Today we prepare Renaissance pork skewers, called coppiette in the original text. We selected this recipe from an amazing 15th-century cookbook, Libro de Arte Coquinaria (Book of Culinary Art) by Maestro Martino, the most famous Italian cook of the period. This book roots deeply in medieval cuisine but anticipates tendencies that will establish in the following centuries, the taste for simplicity and attention to cooking technique.
It is a delicious recipe, quick and easy to make. Below, you will find the original recipe and the translation. Enjoy your meal!
coarse sea salt
Grind in the mortar the coriander seeds, then the salt.
Cut the lardo into six thin slices, then the meat: the first time without reaching the end to make a pocket and then completing the cut. Now, sprinkle the coriander and salt into the opening and insert a slice of lardo, then close the pocket and dust with coriander and salt the outer parts.
Skewer and roast the tenderloin slices on charcoal turning them frequently.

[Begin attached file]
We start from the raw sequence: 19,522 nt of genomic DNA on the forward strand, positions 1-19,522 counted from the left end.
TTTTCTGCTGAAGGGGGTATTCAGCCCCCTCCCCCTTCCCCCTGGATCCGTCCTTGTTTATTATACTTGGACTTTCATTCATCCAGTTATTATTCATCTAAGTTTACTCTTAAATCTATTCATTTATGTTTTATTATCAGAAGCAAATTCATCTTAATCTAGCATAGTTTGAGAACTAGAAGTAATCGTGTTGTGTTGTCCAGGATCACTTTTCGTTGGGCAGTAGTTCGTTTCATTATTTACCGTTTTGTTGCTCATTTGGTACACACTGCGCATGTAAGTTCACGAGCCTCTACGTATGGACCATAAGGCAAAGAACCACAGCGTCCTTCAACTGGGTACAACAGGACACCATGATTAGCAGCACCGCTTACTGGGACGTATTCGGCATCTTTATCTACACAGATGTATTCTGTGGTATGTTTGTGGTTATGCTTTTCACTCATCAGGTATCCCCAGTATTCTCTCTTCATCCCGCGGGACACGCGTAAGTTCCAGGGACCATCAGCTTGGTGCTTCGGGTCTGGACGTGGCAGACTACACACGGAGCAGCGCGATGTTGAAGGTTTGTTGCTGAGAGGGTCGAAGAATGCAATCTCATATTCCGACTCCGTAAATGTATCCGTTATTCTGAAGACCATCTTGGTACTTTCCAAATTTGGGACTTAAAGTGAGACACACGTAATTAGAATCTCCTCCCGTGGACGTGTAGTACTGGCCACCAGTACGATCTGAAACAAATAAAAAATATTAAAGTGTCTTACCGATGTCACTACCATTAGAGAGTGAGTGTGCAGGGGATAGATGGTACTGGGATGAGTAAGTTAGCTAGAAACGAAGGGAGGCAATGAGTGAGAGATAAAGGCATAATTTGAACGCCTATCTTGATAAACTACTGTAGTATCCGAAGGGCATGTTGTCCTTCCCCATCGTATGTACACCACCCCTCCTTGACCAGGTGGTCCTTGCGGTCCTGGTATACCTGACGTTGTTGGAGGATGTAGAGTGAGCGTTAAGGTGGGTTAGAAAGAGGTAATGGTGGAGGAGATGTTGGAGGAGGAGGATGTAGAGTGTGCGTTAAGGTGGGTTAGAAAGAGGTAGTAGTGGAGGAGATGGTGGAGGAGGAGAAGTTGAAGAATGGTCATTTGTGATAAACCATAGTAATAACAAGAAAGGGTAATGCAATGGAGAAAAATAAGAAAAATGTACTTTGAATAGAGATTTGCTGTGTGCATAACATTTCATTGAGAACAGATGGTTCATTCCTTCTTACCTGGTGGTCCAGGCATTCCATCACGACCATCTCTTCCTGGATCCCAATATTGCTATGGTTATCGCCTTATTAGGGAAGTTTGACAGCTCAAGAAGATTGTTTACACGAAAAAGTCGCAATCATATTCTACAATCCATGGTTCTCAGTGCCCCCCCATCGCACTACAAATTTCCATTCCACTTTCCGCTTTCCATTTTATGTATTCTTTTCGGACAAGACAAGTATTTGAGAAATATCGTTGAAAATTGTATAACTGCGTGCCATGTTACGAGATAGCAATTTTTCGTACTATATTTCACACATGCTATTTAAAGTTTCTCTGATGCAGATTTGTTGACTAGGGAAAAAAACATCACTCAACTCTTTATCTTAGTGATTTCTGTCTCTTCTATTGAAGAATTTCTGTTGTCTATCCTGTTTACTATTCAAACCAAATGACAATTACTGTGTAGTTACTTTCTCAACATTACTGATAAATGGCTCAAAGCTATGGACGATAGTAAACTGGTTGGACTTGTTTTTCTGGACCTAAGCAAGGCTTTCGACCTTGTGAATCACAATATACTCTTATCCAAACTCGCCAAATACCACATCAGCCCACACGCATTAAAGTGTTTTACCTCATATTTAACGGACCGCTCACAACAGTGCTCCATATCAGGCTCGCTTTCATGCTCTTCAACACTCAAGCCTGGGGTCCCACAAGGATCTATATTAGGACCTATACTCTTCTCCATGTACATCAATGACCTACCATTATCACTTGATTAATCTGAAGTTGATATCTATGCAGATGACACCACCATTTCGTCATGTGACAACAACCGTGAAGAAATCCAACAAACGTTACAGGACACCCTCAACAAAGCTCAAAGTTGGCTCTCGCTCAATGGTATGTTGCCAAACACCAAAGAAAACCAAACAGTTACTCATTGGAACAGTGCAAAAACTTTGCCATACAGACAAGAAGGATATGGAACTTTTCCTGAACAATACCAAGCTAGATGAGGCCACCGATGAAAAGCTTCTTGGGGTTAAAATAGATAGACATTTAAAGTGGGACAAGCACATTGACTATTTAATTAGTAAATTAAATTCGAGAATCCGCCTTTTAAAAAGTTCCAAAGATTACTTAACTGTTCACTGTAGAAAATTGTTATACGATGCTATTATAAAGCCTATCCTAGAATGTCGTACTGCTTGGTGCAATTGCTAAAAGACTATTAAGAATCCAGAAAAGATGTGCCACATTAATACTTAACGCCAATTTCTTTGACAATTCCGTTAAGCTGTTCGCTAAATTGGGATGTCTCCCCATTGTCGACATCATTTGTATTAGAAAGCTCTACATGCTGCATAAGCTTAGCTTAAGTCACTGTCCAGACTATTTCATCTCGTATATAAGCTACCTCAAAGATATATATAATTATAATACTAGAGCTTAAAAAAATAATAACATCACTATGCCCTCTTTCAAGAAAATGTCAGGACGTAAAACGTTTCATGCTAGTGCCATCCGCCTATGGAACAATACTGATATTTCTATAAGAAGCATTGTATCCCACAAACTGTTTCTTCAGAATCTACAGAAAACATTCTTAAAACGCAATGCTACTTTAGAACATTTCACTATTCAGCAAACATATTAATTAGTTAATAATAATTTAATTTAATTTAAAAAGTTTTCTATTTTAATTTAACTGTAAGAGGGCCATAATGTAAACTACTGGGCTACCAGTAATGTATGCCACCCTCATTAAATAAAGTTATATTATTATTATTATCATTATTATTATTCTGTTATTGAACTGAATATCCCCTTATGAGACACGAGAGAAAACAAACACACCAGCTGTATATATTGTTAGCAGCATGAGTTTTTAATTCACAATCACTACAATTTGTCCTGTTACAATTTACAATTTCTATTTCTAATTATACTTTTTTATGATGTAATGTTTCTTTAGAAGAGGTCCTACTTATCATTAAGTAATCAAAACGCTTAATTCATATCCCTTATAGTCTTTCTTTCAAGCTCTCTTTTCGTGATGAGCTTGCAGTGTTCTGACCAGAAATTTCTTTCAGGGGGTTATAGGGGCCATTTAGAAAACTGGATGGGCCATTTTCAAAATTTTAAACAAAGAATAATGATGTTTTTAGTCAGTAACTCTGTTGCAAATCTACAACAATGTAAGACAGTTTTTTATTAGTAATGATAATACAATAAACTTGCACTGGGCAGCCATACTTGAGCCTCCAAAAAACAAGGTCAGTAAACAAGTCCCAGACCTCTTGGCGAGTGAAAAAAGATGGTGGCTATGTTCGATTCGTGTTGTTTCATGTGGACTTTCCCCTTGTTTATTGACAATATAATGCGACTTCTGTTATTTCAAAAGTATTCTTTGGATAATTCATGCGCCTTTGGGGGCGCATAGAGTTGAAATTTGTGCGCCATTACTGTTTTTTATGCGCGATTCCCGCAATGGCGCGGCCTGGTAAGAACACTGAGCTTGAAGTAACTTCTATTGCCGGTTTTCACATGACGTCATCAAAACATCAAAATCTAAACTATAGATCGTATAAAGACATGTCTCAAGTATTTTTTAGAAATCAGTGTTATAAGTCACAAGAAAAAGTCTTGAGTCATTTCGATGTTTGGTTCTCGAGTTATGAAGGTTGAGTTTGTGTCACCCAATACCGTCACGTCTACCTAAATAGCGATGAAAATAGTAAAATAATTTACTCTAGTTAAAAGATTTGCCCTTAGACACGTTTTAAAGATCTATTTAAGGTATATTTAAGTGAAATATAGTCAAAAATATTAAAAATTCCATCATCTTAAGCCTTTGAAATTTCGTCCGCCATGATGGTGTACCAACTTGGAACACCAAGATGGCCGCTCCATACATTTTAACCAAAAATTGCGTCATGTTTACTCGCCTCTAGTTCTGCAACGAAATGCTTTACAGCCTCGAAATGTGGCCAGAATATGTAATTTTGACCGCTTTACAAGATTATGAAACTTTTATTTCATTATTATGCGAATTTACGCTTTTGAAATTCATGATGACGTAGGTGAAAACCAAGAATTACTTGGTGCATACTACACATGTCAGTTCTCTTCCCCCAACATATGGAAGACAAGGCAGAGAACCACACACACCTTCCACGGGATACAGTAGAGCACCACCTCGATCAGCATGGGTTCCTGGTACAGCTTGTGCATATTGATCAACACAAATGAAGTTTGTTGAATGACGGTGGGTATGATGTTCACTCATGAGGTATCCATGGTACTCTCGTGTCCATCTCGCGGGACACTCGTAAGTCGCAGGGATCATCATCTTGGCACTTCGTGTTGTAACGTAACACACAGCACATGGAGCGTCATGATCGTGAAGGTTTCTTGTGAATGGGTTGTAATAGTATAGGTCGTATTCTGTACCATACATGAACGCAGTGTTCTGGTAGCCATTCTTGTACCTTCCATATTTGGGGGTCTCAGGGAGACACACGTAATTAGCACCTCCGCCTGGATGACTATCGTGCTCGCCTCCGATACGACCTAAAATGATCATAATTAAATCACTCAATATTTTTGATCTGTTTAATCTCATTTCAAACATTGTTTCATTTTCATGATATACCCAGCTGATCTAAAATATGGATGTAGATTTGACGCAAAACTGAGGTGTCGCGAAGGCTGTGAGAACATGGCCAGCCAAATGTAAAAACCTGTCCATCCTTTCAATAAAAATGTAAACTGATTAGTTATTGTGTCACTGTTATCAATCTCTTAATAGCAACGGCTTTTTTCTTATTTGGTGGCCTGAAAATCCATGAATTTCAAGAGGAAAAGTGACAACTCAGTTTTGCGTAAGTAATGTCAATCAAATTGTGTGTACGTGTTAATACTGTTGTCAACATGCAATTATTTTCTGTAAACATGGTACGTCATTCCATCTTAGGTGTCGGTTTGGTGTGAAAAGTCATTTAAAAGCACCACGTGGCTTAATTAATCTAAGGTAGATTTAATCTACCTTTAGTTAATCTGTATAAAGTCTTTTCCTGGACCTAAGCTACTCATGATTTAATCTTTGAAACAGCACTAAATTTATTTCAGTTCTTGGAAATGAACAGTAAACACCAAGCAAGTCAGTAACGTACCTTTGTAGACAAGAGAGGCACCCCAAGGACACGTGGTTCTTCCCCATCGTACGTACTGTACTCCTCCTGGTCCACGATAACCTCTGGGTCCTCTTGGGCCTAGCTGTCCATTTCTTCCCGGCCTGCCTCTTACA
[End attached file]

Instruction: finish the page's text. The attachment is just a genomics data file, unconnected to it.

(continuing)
When they are ready, remove them from the skewers and serve.
Note about the ingredients
Maestro Martino doesn’t specify the kind or the cut of meat. We chose pork tenderloin, but you can use the meat you prefer, for example, mutton, veal, or beef.
Lardo is cured pork fatback, frequently used in medieval and traditional Italian cooking. It is already salty, so we suggest not adding to much salt to the tenderloin.
The author writes that you can use either coriander or fennel seeds for this recipe.
Per fare coppiette al modo romano.
Taglia la carne in pezzi grossi como uno ovo, ma non la fornire di tagliare, perché li ditti pezzi deveno restare attaccati l’uno coll’altro; et togli un pocho de sale et de pitartema, cioè il seme di coriandri, o vero finocchio pesto, et inbrattane bene li ditti pezzi, et dapo’ poneli un pocho in sopprescia et coceli in lo speto arrosto mettendo in esso speto tra l’uno pezzo et l’altro una fettolina di lardo sottile per tenere le diete copiette più morbide.
To make coppiette in the Roman way.
Cut the meat into egg-sized pieces but do not complete the cut, because the pieces ought to stay attached to each other. Sprinkle the pieces with a little salt and either ground coriander or fennel seeds, press them a little, then spit them putting thin slices of lardo between the pieces of meat. In this way, the coppiette will be more tender.